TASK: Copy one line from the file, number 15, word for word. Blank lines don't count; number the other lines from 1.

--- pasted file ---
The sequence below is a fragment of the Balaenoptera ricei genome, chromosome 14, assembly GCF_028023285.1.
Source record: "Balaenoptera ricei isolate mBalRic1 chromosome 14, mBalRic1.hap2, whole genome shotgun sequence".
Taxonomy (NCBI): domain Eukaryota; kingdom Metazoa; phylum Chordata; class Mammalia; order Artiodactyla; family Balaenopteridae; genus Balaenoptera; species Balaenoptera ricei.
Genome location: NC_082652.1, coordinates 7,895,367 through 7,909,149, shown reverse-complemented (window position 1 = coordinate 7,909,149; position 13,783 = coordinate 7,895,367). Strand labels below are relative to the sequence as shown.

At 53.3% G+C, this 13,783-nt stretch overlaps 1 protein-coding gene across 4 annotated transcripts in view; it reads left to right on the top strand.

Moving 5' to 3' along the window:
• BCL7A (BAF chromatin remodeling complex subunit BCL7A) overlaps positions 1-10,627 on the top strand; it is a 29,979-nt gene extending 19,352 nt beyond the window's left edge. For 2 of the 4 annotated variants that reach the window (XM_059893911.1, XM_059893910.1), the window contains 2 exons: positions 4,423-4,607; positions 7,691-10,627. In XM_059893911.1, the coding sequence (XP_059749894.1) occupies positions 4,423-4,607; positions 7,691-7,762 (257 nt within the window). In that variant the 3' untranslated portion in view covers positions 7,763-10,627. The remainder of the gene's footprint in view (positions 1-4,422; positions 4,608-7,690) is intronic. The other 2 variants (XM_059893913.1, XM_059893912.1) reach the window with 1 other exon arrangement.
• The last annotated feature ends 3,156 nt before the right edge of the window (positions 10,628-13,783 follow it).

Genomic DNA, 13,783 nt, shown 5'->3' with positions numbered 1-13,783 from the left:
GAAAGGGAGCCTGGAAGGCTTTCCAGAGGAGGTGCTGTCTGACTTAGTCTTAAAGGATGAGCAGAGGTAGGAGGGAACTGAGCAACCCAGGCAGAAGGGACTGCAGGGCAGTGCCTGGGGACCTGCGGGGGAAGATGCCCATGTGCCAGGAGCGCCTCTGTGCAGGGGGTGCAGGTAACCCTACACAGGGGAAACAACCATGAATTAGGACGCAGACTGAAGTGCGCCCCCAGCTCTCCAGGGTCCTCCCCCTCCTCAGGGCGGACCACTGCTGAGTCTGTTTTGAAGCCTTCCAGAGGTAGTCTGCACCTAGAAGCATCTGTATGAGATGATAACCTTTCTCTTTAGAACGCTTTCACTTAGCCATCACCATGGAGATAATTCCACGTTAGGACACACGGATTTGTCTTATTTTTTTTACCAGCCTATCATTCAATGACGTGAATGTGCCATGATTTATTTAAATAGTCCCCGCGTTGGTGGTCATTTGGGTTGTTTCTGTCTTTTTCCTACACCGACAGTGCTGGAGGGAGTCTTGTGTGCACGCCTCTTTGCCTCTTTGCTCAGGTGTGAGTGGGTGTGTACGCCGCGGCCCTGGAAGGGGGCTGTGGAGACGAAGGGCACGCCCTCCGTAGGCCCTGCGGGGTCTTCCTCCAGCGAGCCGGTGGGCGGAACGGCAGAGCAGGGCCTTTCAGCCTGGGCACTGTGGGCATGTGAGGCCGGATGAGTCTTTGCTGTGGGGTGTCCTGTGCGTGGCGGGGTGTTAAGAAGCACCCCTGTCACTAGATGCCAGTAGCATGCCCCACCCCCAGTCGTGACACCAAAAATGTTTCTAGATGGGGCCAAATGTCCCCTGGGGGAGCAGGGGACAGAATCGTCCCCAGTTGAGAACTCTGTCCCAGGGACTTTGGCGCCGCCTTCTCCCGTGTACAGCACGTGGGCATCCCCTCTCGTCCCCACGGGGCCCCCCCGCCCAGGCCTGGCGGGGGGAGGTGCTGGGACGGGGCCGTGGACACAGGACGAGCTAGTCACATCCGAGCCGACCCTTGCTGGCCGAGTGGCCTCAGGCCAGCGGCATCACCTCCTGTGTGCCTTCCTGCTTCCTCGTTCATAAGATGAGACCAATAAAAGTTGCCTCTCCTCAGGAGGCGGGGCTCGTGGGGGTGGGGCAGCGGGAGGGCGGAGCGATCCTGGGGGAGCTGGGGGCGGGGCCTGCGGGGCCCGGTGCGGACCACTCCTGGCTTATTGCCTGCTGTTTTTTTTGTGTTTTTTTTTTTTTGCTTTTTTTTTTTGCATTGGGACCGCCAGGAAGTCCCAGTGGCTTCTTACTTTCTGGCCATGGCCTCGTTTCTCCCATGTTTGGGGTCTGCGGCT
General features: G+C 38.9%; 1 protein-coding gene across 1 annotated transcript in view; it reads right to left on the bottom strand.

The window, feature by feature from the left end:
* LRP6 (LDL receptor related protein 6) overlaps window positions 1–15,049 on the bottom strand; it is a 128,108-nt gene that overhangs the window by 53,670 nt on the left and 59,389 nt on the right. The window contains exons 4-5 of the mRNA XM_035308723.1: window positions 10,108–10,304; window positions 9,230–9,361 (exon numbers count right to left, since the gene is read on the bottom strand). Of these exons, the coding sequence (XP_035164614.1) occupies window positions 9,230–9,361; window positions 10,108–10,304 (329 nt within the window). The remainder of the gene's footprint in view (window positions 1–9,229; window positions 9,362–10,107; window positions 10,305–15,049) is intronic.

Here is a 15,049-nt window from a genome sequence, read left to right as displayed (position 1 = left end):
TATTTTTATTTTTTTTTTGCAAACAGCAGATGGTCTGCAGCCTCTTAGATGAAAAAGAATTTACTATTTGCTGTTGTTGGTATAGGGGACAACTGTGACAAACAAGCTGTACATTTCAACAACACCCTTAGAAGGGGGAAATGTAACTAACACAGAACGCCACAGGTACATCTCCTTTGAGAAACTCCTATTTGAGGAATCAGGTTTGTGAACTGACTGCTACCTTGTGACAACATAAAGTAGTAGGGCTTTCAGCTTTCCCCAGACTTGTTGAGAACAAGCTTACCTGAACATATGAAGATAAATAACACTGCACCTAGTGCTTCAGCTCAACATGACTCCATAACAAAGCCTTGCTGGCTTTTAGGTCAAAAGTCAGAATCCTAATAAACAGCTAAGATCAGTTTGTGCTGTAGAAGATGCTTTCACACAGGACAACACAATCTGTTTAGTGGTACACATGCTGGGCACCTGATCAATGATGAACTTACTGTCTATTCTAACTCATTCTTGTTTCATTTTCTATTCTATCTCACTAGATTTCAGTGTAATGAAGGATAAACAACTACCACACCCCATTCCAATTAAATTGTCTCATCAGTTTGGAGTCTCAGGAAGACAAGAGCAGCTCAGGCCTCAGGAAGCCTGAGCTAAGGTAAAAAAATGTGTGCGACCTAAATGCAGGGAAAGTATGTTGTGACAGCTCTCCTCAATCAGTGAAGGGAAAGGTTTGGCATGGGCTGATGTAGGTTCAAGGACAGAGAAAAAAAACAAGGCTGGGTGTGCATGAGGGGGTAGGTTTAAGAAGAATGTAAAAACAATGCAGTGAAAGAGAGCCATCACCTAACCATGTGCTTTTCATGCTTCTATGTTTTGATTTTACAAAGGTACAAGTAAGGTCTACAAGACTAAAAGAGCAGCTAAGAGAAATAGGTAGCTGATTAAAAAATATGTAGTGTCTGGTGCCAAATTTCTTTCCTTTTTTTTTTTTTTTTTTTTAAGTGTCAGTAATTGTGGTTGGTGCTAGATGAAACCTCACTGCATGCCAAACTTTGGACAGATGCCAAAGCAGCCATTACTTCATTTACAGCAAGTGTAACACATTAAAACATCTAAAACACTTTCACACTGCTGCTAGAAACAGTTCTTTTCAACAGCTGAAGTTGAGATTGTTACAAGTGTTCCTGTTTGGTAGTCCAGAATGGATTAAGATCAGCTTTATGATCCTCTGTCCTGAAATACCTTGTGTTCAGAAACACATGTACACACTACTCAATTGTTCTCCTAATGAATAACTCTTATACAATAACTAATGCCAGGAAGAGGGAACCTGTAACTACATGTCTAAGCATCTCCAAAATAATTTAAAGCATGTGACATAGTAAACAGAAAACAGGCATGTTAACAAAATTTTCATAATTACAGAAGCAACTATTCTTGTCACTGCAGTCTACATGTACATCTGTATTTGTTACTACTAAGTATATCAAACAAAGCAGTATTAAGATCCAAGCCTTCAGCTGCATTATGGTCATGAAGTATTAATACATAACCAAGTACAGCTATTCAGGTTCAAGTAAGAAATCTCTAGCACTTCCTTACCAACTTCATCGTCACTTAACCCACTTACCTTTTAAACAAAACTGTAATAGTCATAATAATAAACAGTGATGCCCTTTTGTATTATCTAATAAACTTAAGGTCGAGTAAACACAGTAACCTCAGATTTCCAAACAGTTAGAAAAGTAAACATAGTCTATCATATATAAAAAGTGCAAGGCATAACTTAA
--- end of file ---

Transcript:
TATTTTTATTTTTTTTTTGCAAACAGCAGATGGTCTGCAGCCTCTTAGATGAAAAAGAATTTACTATTTGCTGTTGTTGGTATAGGGGACAACTGTGACAAACAAGCTGTACATTTCAACAACACCCTTAGAAGGGGGAAATGTAACTAACACAGAACGCCACAGGTACATCTCCTTTGAGAAACTCCTATTTGAGGAATCAGGTTTGTGAACTGACTGCTACCTTGTGACAACATAAAGTAGTAGGGCTTTCAGCTTTCCCCAGACTTGTTGAGAACAAGCTTACCTGAACATATGAAGATAAATAACACTGCACCTAGTGCTTCAGCTCAACATGACTCCATAACAAAGCCTTGCTGGCTTTTAGGTCAAAAGTCAGAATCCTAATAAACAGCTAAGATCAGTTTGTGCTGTAGAAGATGCTTTCACACAGGACAACACAATCTGTTTAGTGGTACACATGCTGGGCACCTGATCAATGATGAACTTACTGTCTATTCTAACTCATTCTTGTTTCATTTTCTATTCTATCTCACTAGATTTCAGTGTAATGAAGGATAAACAACTACCACACCCCATTCCAATTAAATTGTCTCATCAGTTTGGAGTCTCAGGAAGACAAGAGCAGCTCAGGCCTCAGGAAGCCTGAGCTAAGGTAAAAAAATGTGTGCGACCTAAATGCAGGGAAAGTATGTTGTGACAGCTCTCCTCAATCAGTGAAGGGAAAGGTTTGGCATGGGCTGATGTAGGTTCAAGGACAGAGAAAAAAAACAAGGCTGGGTGTGCATGAGGGGGTAGGTTTAAGAAGAATGTAAAAACAATGCAGTGAAAGAGAGCCATCACCTAACCATGTGCTTTTCATGCTTCTATGTTTTGATTTTACAAAGGTACAAGTAAGGTCTACAAGACTAAAAGAGCAGCTAAGAGAAATAGGTAGCTGATTAAAAAATATGTAGTGTCTGGTGCCAAATTTCTTTCCTTTTTTTTTTTTTTTTTTTTAAGTGTCAGTAATTGTGGTTGGTGCTAGATGAAACCTCACTGCATGCCAAACTTTGGACAGATGCCAAAGCAGCCATTACTTCATTTACAGCAAGTGTAACACATTAAAACATCTAAAACACTTTCACACTGCTGCTAGAAACAGTTCTTTTCAACAGCTGAAGTTGAGATTGTTACAAGTGTTCCTGTTTGGTAGTCCAGAATGGATTAAGATCAGCTTTATGATCCTCTGTCCTGAAATACCTTGTGTTCAGAAACACATGTACACACTACTCAATTGTTCTCCTAATGAATAACTCTTATACAATAACTAATGCCAGGAAGAGGGAACCTGTAACTACATGTCTAAGCATCTCCAAAATAATTTAAAGCATGTGACATAGTAAACAGAAAACAGGCATGTTAACAAAATTTTCATAATTACAGAAGCAACTATTCTTGTCACTGCAGTCTACATGTACATCTGTATTTGTTACTACTAAGTATATCAAACAAAGCAGTATTAAGATCCAAGCCTTCAGCTGCATTATGGTCATGAAGTATTAATACATAACCAAGTACAGCTATTCAGGTTCAAGTAAGAAATCTCTAGCACTTCCTTACCAACTTCATCGTCACTTAACCCACTTACCTTTTAAACAAAACTGTAATAGTCATAATAATAAACAGTGATGCCCTTTTGTATTATCTAATAAACTTAAGGTCGAGTAAACACAGTAACCTCAGATTTCCAAACAGTTAGAAAAGTAAACATAGTCTATCATATATAAAAAGTGCAAGGCATAACTTAA